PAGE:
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One Concussion at a time

Tonight, as I sit here with the Seahawks and Raiders game on, I have, of course, concussions on the brain. No pun intended. I’ve always liked football. It’s floated in and out of my life over the past twenty years.  I have friends who work for teams at various levels, friends who are die hard fans and friends whose sons are just beginning their football career. I love the sound of a football game (and basketball) in the background while I am puttering about the house. I love the sound of the whistles, the crunch of the hits, and watching near acrobatic feats of athleticism. Heck, even my first kiss was from a football player. When I was 18yrs old I would dream of becoming a strength coach for the NFL but I knew essentially there wasn’t going to be any chance of that happening. Twenty years later and I still don’t think there are any female strength coaches in the NFL (I haven’t checked so don’t quote me on that).  I used to watch football just because I liked the game but now I watch football with a very different eye. I am all too aware of each player as they hit the ground. I watch football with a therapeutic eye less enthused by the massive hit and more concerned about the head I just saw bounce and wobble.

Football is not the only sport where concussions are just another injury. I’m also a proud rugby mom. I love watching my son play rugby.  I will encourage him to play as long as he enjoys it. I will also teach him to know his body and when his body is telling him something isn’t quite right. I will teach him that no matter what, his health comes first. I will teach him that while it’s a bummer to sit out a game or two as a precaution it’s a heck of alot better than taking a risk and therefore never being able to play again.  I will teach him that he is of more use to his team as a healthy player than one who is playing at 50%.

As the world of concussions explodes, I still sit back and observe. I read, I watch and I pay attention to the undercurrent that is professional sports, recreational sports and the like. I am not an athlete and I am not an athletic trainer. I am a healer and as it stands the skills I have acquired work exceptionally well on treating concussions. This is what I do. This is what I love! It practically kills me everytime I hear of an athlete (and anyone else for that matter) who is on a concussion watch list. I feel like a little kid jumping up saying “pick me, pick me!” It’s in my nature to want to help people and share what I know.

Prevention. Diagnosis. Baseline testing. Return to Play. Sideline testing APPS. Concussion bills. Laws and policies. Lawsuits.

It’s all good and there are just as many concussions.

My role is to educate and to treat. It’s as simple as that and the two main issues I have come across are: athletes hiding symptoms and no medically approved treatment (Bowen Therapy is not considered a medical treatment). I read it all the time. No one saw the hit. The athlete claims they are fine. Coach and/or trainer has to go with what the player says. When in doubt, sit it out is amazing and it should be adopted by every contact sport and team. I have yet to come across  many situations where the athlete pulls themselves off the field or rink (and I have worked on a few who have). As I said previously, I am not an athlete. But I can imagine being in a game, full of adrenaline, loving the game and not wanting to let my team down. Headache? Meh, maybe I am dehydrated, didn’t sleep well, not enough to eat. An athlete who wants to play will find a way. If the baseline test is clear but they still have a headache, nausea, dizziness, sleep problems but are medically cleared to play, what then? What if the player purposely skewed his/her baseline (it happens)? It is still potential for a second impact concussion which we all know can be devastating.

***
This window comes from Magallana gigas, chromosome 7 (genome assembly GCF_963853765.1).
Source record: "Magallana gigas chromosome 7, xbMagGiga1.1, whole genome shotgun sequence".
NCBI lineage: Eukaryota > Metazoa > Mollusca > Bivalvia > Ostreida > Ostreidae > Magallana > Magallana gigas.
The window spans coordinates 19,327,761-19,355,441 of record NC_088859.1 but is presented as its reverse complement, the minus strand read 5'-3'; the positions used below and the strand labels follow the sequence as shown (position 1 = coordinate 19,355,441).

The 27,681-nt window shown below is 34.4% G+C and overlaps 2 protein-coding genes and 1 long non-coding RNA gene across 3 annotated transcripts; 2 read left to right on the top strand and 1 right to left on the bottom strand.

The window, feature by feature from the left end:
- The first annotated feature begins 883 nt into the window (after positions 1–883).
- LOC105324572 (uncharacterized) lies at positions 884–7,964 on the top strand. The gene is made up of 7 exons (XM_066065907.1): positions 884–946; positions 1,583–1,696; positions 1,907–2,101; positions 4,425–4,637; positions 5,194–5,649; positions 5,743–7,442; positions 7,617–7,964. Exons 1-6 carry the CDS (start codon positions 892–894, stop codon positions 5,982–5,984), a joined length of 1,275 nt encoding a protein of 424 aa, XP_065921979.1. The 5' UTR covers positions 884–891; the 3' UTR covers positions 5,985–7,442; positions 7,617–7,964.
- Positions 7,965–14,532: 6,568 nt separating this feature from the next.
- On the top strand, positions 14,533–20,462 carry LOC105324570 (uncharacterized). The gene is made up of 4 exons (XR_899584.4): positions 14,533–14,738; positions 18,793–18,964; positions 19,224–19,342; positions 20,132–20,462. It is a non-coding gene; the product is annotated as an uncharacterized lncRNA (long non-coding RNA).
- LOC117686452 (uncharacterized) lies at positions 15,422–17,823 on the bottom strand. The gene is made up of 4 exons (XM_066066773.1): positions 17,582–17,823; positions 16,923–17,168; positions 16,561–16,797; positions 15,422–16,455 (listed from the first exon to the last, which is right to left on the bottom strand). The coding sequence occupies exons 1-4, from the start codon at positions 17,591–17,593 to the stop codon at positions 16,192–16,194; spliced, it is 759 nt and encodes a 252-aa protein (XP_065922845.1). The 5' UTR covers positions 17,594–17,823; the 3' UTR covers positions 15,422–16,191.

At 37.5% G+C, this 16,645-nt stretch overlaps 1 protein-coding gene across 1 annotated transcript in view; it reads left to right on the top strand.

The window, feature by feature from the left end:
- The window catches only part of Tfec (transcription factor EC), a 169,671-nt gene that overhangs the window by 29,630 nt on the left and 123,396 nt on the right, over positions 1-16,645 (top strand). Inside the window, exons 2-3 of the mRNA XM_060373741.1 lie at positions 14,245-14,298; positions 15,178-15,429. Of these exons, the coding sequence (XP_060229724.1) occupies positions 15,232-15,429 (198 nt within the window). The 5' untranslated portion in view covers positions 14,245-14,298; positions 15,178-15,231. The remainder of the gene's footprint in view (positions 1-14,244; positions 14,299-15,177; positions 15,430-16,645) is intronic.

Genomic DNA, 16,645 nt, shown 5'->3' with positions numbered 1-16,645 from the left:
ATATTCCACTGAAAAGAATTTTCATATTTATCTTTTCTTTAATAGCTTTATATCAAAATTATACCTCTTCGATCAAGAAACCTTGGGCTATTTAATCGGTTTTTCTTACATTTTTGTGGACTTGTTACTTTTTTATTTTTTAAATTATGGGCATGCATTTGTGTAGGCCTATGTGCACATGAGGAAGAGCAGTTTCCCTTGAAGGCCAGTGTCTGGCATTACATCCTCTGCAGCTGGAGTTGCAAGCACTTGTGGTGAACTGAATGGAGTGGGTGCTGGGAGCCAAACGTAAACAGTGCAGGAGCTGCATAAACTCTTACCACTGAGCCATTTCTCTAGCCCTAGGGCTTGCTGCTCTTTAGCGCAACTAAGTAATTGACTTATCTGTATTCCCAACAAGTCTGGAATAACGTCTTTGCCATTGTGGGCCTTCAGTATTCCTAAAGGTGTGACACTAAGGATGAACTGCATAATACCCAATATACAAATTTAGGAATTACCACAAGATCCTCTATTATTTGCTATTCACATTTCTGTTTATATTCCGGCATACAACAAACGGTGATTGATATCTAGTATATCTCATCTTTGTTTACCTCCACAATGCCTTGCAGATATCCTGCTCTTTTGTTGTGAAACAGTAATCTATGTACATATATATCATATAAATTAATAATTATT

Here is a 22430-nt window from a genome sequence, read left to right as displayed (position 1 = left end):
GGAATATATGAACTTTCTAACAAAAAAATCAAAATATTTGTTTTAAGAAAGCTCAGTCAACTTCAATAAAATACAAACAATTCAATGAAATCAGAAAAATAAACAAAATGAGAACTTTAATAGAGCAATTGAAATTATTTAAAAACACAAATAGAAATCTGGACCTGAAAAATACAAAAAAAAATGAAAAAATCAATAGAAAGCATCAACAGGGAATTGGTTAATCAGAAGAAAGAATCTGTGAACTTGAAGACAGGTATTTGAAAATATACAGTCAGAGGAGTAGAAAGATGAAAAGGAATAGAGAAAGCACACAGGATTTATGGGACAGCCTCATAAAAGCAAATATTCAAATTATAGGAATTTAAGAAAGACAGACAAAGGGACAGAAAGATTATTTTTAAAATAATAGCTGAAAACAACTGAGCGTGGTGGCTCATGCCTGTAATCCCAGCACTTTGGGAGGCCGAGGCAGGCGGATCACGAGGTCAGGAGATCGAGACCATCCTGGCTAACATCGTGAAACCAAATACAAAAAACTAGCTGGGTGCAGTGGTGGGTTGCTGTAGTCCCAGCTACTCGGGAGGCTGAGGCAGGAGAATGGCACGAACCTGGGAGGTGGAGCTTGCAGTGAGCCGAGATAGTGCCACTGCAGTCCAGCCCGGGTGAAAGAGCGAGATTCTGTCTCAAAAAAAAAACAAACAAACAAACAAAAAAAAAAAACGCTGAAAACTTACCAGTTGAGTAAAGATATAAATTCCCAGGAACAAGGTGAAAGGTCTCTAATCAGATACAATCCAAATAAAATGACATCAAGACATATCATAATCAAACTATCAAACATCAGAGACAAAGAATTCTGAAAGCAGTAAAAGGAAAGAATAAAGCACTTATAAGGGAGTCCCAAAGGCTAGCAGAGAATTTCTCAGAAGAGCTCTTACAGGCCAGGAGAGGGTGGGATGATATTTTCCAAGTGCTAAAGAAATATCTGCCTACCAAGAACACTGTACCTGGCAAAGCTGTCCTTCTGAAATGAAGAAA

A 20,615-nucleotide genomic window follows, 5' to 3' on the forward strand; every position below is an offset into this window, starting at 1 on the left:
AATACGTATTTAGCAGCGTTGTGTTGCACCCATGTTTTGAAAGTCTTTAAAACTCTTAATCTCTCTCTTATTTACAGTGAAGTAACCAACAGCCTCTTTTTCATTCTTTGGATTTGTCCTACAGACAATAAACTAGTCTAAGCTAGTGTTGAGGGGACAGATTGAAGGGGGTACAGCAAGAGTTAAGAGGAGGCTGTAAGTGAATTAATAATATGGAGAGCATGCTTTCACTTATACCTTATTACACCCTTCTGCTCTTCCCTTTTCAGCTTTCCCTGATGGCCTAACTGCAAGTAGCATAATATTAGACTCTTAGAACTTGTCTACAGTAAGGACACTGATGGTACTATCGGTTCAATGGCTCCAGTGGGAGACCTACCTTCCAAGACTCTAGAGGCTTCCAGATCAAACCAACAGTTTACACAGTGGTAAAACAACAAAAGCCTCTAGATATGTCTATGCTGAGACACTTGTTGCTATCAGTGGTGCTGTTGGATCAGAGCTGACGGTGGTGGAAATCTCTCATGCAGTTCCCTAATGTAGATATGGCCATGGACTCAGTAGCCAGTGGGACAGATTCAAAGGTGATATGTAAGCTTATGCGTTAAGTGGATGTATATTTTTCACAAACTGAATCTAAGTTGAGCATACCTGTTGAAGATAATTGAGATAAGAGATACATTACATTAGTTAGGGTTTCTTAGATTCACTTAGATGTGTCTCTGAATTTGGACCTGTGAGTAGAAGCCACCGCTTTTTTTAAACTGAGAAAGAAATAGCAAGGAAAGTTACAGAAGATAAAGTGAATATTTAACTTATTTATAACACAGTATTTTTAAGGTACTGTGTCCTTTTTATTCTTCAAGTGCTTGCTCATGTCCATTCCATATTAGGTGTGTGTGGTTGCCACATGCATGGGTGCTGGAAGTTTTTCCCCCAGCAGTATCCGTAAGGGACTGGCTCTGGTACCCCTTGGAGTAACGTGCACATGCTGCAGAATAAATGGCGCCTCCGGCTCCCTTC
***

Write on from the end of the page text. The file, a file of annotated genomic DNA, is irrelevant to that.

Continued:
So what is my point? My point is that football isn’t going anywhere (in my opinion), neither is hockey, soccer, rugby, lacrosse, cheerleading, baseball, boxing, MMA, and basketball (and any other potentially concussion causing sport). People will have car accidents, slip on sidewalks, faint and bump their heads, get into fights. There will always be concussions regardless of how you play the game. People need to understand what the symptoms are. They need to know that it can take a few days for symptoms to appear. And they need to know that there is treatment available (shameless self promotion, I know).  As I mentioned before, one of the main issues I see is the athlete themselves hiding symptoms.  If we create an environment where it’s just as common to sit out a head injury as it is an elbow, wrist, shoulder, ankle etc then perhaps we can reduce the amount of second impact scenarios. What if we created a new mindset regarding head injury? What if, every player still felt valued by speaking up about their injury (head or otherwise).  What if, part of the NFL settlement for medical research actually went to researching what works?

In my idealistic world teams would increase the roster (gasp!) to allow for proper rest time for each player and have a concussion resolution therapist  as a part of the overall medical team and then make it mandatory as any other therapeutic intervention. That’s my ultimate dream job. No longer is it being a strength coach (although, in all fairness, that would be a pretty cool gig if you ask me) but to be an integral member of one or more professional sports organizations. Working alongside medical staff and AT’s for the best benefit of the players who put their bodies through the wringer for the love of the game and the entertainment of others.

Bowen will find it’s place in the mainstream. I believe that. One concussion at a time.


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